German Shepherd Puppy
Training Guide

German Shepherd puppy training will be the most fun you have ever had! Now that you’ve got yourself your very own GSD puppy do not waste any time and start training right away. The sooner you start, the better.

German Shepherd dog puppies are very smart and as they grow they become loyal canine friends. However, it is your job to properly socialize and train them.

If you are reading this it's because you are: 1- getting ready for your new puppy or 2- already dealing with the joys and pains of owning your very own German Shepherd puppy dog!

Don't despair, if you are feeling overwhelmed with a fur ball bouncing with infinite energy and don't know what to do...read along. Here you will find what you MUST do during weeks 8-12 of puppy-hood to prevent behavior problems in the future, as well as training tips to make your life a little easier during this period of time.

You will also find step-by-step tutorials to teach basic commands and start your pooch in his life long learning adventure.

German Shepherd puppy training: socialization!

The first item in your German Shepherd puppy training list is Socialization. It means that you must provide your baby German Shepherd with interesting and positive interactions. During weeks 8 through 12 of his life, which are most likely his first weeks with you, canines learn what is and isn’t safe. If you ensure that your pup interacts, and has a positive and rewarding experience, with as many people, dogs, animals, sounds, objects, sights and experiences, you will raise a confident and reliable dog.


Every new activity or interaction must be followed with a yummy treat! This will ensure your puppy will have a positive association with every new experience, object, person, animal, etc.

You can use your dog's kibble or something better like chicken, beef or cheese.

Commercial treats are also a good and easy to use option, but make sure you buy healthy, all natural dog treats to keep your German shepherd puppy healthy and strong!

German Shepherd dogs are loyal and may have a tendency to be apprehensive with strangers. Socialization will ensure that your puppy grows a strong bond with you without developing a problematic over-protectiveness.


german shepherd puppy training, socialization, developemental stages

German Shepherd puppy training socialization tips:

  • Never separate a puppy from his mother and littermates before the age of 7-8 weeks. During this time, mom teaches her puppies some important rules of the dog world like body language communication and they start to learn bite inhibition by plying with the other puppies.
  • After you get your baby German Shepherd and visit the vet, start socialization RIGHT AWAY! Unfortunately many vets will tell you not to take your puppy out of the house until they have had all of their shots. This is old school thinking and can have extremely bad consequences that will become apparent only when your canine becomes an adult.

Without the full set of shots, your puppy is vulnerable to infectious diseases, however taking your pup to early socialization classes where all other dogs have also been immunized reduces the risk for becoming sick AND will make your German Shepherd a confident, well adjusted and friendlier dog. The American Veterinary Society of Animal Behavior promotes early socialization, even before the full set of vaccines are given to the pup.

  • Take socialization in your own hands. Spend the first 4 weeks holding parties at your home! What???? Yes, parties! Invite all your friends and family for Karaoke, sports watching, boardgames, etc. Ask them to bring their kids too! And always make sure socialization is about positive interactions. If any of the kids or adults make your puppy a little scared, simply remove the threat and let the puppy explore other things.

Back to top of German shepherd puppy training article.

German Shepherd puppy training: stop the biting!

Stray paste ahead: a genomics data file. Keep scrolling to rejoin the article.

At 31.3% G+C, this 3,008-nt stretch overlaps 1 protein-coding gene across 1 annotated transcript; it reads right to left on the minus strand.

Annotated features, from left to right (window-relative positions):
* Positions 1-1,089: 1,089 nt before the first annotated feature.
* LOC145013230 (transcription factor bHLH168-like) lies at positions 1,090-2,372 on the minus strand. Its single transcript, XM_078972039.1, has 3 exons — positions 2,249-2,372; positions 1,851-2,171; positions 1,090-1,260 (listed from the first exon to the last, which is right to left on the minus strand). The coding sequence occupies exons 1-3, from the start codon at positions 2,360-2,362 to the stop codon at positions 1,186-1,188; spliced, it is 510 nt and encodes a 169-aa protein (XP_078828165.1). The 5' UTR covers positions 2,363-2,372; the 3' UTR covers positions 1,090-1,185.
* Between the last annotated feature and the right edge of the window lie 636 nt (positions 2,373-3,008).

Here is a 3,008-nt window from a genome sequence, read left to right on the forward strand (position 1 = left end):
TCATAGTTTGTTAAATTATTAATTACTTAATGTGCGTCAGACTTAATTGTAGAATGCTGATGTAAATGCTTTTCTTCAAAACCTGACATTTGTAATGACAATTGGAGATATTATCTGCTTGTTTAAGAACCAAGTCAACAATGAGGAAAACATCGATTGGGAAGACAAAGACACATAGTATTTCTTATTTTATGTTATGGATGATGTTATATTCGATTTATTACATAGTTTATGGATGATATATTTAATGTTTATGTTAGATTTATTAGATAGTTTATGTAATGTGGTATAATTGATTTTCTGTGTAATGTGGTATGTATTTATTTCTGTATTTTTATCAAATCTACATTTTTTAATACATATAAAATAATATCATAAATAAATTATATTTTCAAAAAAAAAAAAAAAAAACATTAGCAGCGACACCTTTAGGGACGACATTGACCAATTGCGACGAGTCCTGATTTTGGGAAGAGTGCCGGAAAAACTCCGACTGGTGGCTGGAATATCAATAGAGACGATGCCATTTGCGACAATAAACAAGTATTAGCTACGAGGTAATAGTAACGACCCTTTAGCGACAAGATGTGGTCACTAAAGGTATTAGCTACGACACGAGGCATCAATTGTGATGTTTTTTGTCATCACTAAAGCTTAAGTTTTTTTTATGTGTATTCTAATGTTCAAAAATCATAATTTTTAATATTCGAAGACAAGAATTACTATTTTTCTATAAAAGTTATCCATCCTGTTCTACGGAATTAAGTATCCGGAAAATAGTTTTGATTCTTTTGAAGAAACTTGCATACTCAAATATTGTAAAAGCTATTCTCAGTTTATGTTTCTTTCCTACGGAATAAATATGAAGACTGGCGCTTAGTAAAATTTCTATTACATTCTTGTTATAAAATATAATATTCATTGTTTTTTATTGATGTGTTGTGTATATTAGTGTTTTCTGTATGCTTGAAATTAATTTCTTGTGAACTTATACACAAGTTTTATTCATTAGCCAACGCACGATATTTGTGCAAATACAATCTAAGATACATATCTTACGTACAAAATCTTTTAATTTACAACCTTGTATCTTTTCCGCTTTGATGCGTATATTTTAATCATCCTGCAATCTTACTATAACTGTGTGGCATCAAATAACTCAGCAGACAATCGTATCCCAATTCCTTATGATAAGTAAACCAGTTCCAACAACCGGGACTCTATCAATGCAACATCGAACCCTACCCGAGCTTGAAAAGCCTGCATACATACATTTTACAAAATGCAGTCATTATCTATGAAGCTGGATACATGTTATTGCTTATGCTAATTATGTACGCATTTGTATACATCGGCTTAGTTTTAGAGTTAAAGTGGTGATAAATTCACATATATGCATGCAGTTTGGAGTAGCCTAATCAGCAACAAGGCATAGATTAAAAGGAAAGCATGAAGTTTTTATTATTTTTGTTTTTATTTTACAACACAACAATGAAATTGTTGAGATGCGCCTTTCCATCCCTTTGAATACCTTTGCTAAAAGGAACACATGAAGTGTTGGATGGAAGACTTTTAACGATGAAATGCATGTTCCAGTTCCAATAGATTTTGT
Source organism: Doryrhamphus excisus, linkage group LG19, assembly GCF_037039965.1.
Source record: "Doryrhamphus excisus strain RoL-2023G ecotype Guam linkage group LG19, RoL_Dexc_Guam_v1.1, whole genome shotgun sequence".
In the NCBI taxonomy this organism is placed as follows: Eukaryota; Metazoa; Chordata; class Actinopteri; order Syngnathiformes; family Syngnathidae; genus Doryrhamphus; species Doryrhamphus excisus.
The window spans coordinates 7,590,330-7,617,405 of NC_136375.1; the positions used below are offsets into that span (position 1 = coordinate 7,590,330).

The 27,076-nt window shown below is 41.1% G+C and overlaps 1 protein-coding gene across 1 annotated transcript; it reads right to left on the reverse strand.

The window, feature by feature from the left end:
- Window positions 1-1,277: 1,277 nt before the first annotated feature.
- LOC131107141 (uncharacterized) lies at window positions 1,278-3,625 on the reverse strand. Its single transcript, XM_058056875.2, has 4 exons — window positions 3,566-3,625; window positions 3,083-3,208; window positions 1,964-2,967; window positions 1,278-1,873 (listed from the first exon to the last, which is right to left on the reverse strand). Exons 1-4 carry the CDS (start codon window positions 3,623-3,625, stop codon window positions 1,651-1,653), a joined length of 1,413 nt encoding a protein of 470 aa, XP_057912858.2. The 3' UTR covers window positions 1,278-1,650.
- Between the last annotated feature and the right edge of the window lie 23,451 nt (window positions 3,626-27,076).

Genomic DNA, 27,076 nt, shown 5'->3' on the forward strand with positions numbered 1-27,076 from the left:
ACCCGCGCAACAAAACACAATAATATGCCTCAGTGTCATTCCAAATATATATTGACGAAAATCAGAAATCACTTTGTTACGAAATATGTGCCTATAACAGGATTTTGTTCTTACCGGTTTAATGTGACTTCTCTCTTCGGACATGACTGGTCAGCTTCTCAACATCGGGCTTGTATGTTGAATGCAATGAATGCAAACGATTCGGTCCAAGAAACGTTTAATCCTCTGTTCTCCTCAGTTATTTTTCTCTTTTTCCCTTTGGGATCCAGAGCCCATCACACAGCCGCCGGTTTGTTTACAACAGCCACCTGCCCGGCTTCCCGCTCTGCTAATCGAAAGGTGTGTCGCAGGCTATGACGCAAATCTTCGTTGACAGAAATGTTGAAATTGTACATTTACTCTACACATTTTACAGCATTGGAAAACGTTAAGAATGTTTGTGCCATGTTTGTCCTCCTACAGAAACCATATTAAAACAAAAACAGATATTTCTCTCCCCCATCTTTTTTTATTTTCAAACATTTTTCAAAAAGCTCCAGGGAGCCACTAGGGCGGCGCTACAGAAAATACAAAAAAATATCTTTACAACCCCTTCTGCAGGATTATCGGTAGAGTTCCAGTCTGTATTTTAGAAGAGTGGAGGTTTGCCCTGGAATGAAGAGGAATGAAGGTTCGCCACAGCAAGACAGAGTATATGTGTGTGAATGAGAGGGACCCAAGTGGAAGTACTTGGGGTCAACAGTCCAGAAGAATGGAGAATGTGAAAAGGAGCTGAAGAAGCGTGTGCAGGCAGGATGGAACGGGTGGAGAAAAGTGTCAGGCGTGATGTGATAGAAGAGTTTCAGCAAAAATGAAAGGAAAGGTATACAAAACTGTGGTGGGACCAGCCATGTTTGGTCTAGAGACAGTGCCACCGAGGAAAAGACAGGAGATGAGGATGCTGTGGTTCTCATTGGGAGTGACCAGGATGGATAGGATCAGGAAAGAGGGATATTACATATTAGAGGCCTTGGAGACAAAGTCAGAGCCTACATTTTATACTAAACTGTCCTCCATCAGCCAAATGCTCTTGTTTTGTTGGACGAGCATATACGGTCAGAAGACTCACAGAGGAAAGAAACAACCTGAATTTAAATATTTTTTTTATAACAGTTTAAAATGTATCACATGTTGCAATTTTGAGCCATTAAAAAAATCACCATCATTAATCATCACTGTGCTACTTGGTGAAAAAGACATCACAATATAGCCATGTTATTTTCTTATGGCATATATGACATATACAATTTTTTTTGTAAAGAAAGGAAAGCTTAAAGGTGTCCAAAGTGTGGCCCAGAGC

German Shepherd puppy dog, training a german shepherd puppy

Socialization is hard work, bite-inhibition is even harder! But it is one of the best things you can ever teach your pup. Dogs have really strong jaws and can learn to apply just the right amount of pressure with it.

Bite inhibition teaches your canine friend how to properly apply force with his/her mouth without harming anyone. Adult dogs that have had this kind of training can get into fights and defend themselves without drawing blood.

This is so important to avoid any type of dog-human or dog-dog bite accidents.

German Shepherd puppy dogs have sharp teeth for a reason:

to learn how to use their mouth properly.

Teach your puppy to bite without hurting!

To teach your pooch not to hurt human skin you will need to yelp like a puppy every time you feel teeth in contact with your skin. Engage in puppy play and Yelp (Yes! Loud, sharp, high pitched and clear) when you feel teeth. Your pup will most likely stop in surprise. As soon as he has stopped, wait 5-10 seconds and resume play. Repeat as many times as needed.

  • Start with those bites that really hurt or scratch. If you yelp every time you feel teeth, your puppy will think it is how you play. It may take a few weeks for you to notice that your pup is not hurting as much...only then, start yelping for the next level bites, those that bother. Progressively teach your pup to play without hurting you. This make take a couple of months!
  • Do not let your puppy play with your clothes, shoes, face or hair. If your puppy bites any of these, the game is over. Wait for him to calm down and start playing again.
  • If you are tired of playing and getting bitten, grab a tug-toy or a ball and play those games instead. After a while, settle your puppy with a stuffed Kong toy on his bed or crate.
  • Never punish your puppy for play-biting, this can lead to aggression or your puppy fearing "hands" near his face.

Even though German shepherd puppy dogs are really smart, bite-inhibition requires a lot of repetition and consistency. Most of the time you will feel he is not learning anything at all, keep at it. You can add 15-30 second time outs on top of yelping if needed. It is definitely worth your time. If bite-inhibition is slow, this article has more tips to help you!

Another aspect of training your German shepherd puppy bite inhibition are toys! Your pup needs to learn to bite only his toys, not furniture, not the walls, not your shoes. For this reason you need to load your house with puppy toys and TEACH your puppy how to play with them. The best dog toys are interactive, this means that you can put food inside the toy and your puppy has to think how to get it out. This toys are the best because they add enrichment to your dog's life.

Interactive dog toy recommendations:

  • Feed EVERY meal inside an interactive dog toy
  • Use interactive toys with your German shepherd when he is left alone in the house. Make sure he has plenty of toys (interactive and others) so he won't get bored when you leave. Interactive toys must be filled with something SUPER yummy, to teach your puppy that staying alone is OK.